It should be no surprise that singer/guitarist John Paul Hammond is a musician. It’s in his blood.
Hammond, who on Friday, June 7 will play the State Theatre in Falls Church, Virginia as part of the 2013 Tinner Hill Blues Festival, is the son of famous record producer and talent scout John Henry Hammond. By his son's account, the elder Hammond discovered artists ranging from Billie Holiday to Lester Young to Bob Dylan to Bruce Springsteen.
Sometimes referred to as John Hammond, Jr., Hammond the son has had several brushes of his own with musical history during his forty year career.
He is the only musician known to play in a band featuring both Jimi Hendrix and Eric Clapton. He also advised Hendrix to travel to England—a move that essentially launched the guitarist to fame.
Hammond befriended Willie Dixon and Duane Allman, got to know Muddy Waters and Howlin’ Wolf and shared a show with Jimmy Reed. He enlisted members of the Band as his back-up band for an album—then saw Bob Dylan steal them away. He attended parties hosted in New York City by blues shouter and songwriter Victory Spivey. Spivey once recorded him playing with Otis Spann and Bob Dylan in the same session.
Performing live on guitar and harp-on-a-rack in a barrelhouse style, Hammond plays classic blues songs from the 30’s, 40’s, and 50’s. He has recorded more than 30 albums since debuting on Vanguard Records in 1962. In 1985 he won a Grammy for the compilation album Blues Explosion, which also featured Sugar Blue, J.B. Hutto, Luther “Guitar Junior” Johnson, Koko Taylor and Stevie Ray Vaughan. He has received four other Grammy nominations, including one in 2010 for his album Rough and Tough.
In 2011, Hammond was inducted into the Blues Hall of Fame by the Blues Foundation.
He spoke to Beldon’s Blues Point about his long career in the following interview:
BBP: I did see you at the Hamilton (in November, 2012). I guess you were opening for Coco Montoya?
Hammond: This was in D.C., right?
BBP: Yeah. Yeah. I really enjoyed your show, I must say.
Hammond: Thank you.
BBP: Well, I was reading about your background, and you’re part of the Vanderbilt family, right?
Hammond: Um, indirectly. My father’s mother was Emily Sloane, who—her mother was a Vanderbilt. And I never got to know that whole scene at all. My dad was a rebellious guy who broke away from his family and all of that stuff and I mean was practically disowned by his family. And so I grew up not knowing much about that side at all. I grew up mostly with my mother, who was Irish, born in Toronto, just off the ship from Ireland. So that was my reality as a kid. You know, as I got older I heard all of these things about my father’s mother and her Vanderbilt connections. My grandfather, John Henry Hammond, was the son of a very strange dynamic guy from the Civil War era, a general in the army who became a scout for the railroad and all of this stuff. A real character. So that’s my background.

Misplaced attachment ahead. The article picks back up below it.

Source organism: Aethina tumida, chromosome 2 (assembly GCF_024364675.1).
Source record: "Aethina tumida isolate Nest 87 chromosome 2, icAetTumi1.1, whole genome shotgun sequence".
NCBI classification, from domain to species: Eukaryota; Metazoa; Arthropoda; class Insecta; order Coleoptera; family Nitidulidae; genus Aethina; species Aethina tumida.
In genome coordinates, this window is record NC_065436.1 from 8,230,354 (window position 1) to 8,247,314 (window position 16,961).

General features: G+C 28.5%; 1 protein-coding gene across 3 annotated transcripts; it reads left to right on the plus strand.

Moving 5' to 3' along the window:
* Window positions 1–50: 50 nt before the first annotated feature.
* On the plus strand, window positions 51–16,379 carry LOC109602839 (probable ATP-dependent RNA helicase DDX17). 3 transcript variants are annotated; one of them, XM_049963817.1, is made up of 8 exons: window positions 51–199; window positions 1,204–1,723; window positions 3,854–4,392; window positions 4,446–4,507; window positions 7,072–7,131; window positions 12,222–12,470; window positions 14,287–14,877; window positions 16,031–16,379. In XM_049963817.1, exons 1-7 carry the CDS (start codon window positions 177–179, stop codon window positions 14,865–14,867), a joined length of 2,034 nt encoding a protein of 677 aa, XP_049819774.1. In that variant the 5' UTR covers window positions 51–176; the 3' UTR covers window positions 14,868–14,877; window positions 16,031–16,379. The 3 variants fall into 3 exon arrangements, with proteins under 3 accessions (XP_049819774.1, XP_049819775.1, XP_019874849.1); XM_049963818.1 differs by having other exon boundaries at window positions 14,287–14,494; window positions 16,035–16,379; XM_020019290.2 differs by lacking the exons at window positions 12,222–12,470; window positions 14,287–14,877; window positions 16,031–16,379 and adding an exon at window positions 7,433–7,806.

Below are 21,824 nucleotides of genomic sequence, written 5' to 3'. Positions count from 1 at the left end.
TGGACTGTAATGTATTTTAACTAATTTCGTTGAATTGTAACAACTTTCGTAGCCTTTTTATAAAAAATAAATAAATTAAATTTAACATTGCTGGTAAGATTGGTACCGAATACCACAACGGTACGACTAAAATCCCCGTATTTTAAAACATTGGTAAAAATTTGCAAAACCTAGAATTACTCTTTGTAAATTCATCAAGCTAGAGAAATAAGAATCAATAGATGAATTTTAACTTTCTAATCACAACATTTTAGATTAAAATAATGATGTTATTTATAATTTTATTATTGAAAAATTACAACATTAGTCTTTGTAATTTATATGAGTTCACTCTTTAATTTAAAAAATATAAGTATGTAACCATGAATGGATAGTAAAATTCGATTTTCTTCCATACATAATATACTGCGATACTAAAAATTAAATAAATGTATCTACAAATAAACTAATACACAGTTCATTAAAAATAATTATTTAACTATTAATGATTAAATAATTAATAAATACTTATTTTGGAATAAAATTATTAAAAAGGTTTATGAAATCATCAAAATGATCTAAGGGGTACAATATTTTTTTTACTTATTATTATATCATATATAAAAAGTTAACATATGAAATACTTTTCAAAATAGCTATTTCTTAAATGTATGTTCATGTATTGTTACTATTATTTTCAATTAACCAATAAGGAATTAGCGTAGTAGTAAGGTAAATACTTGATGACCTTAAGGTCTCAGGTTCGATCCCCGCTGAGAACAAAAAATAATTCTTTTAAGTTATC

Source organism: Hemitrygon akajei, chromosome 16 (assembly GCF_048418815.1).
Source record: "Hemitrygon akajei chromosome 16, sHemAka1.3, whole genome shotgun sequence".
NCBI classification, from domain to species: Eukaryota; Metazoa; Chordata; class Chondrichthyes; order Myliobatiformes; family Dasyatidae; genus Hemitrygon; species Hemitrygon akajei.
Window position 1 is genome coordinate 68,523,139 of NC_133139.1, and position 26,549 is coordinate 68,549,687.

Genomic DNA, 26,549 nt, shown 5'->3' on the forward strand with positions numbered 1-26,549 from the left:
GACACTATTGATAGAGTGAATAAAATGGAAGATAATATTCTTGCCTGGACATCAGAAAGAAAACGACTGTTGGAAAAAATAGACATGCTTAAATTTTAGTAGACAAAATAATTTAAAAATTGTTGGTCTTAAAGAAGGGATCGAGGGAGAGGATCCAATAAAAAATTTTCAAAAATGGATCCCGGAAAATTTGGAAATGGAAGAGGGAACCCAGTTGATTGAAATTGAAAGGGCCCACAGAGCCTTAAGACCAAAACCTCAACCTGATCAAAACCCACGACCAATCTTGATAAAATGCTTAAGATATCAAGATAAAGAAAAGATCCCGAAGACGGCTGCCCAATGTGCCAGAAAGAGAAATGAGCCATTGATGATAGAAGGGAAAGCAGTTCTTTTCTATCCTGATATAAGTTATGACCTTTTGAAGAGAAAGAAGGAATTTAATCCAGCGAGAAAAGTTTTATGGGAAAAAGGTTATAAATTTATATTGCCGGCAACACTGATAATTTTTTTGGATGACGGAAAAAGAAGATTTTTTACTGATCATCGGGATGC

BBP: Wow. I was curious also—just as a thought—are you related to Anderson Cooper from CNN?
Hammond: Indirectly, indirectly, yes. Anyone that had a Vanderbilt connection, all of these trainspotter types are quick to say (affecting a pompous type voice) “Oh, you’re related to (whomever). He’s your third cousin twice removed.” I don’t pay attention to that stuff.
BBP: Well, I don’t know why I thought of that. It just sort of popped into my head. But anyway you were talking about your dad, and I understand your dad was pretty important in the music business in his own right. That he actually discovered Billie Holiday?
Hammond: Billie Holiday, Count Basie, Lester Young, Charlie Christian, Meade Lux Lewis, Albert Ammons—he put the band together for Benny Goodman, then went on to discover artists like Aretha Franklin, Bob Dylan, Leonard Cohen, um, Bruce Springsteen…
Hammond: It goes on and on. He was quite a guy.
BBP: But I understand you really didn’t have a lot of contact with him as you were growing up.
Hammond: Well I didn’t grow up with my dad. My folks were divorced when I was five. I saw my father on occasion. My brother and I grew up with our mother, basically.
BBP: But did his line of work influence you at all?
Hammond: Maybe indirectly, but I wasn’t part of his household, so I got into this on my own. It’s my own passion.
BBP: Well, why the blues, of the different styles of music you could have gotten into? What about them attracted you?
Hammond: When I was seven, my father took me to hear Big Bill Broonzy, who was one of the great country blues players. I was very impressed. I don’t know how the seeds were sewn, but as I got older, I just sort of gravitated towards blues music and all of that passion and feeling, to me, it was where it all came from. I just got deeper and deeper into it. And when I was 18, I got a guitar, and when I was 19 I started playing professionally. It’s all I wanted to do.
BBP: Hmm. And I understand that you were a big fan of Jimmy Reed, that he had a lot of influence…
Hammond: Oh, yeah. I got to be on a show with him.
Hammond: 1964. In Oakland, California.
BBP: You were playing with him?
Hammond: Yeah, I was opening the show. It was a show put on by a record producer named Chris Strachwitz who had a label called Arhoolie Records. And I got to know Chris: he’s a big blues fanatic, and he put on shows, recorded artists and so forth. He was—is—a terrific, dynamic guy.
BBP: And what was it like meeting Jimmy Reed for the first time? He was somebody you admired all of those years.
Hammond: It was awesome. I was so humbled I don’t think I said more than four words, like, “so nice to meet you.” And I watched his show intently. He was just amazing.
BBP: Wow. And I also understand that you were a big fan of Robert Johnson.